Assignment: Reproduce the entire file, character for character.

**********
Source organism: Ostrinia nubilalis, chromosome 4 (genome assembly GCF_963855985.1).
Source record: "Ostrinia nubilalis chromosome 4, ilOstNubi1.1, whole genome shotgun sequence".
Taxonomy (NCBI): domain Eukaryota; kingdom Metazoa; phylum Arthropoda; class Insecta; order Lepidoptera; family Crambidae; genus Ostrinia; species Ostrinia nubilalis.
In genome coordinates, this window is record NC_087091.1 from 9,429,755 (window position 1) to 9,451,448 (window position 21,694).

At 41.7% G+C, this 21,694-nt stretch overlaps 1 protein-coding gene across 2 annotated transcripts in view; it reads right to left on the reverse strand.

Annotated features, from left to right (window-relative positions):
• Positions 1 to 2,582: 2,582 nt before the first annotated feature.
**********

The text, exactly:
Source organism: Ostrinia nubilalis, chromosome 4 (genome assembly GCF_963855985.1).
Source record: "Ostrinia nubilalis chromosome 4, ilOstNubi1.1, whole genome shotgun sequence".
Taxonomy (NCBI): domain Eukaryota; kingdom Metazoa; phylum Arthropoda; class Insecta; order Lepidoptera; family Crambidae; genus Ostrinia; species Ostrinia nubilalis.
In genome coordinates, this window is record NC_087091.1 from 9,429,755 (window position 1) to 9,451,448 (window position 21,694).

At 41.7% G+C, this 21,694-nt stretch overlaps 1 protein-coding gene across 2 annotated transcripts in view; it reads right to left on the reverse strand.

Annotated features, from left to right (window-relative positions):
• Positions 1 to 2,582: 2,582 nt before the first annotated feature.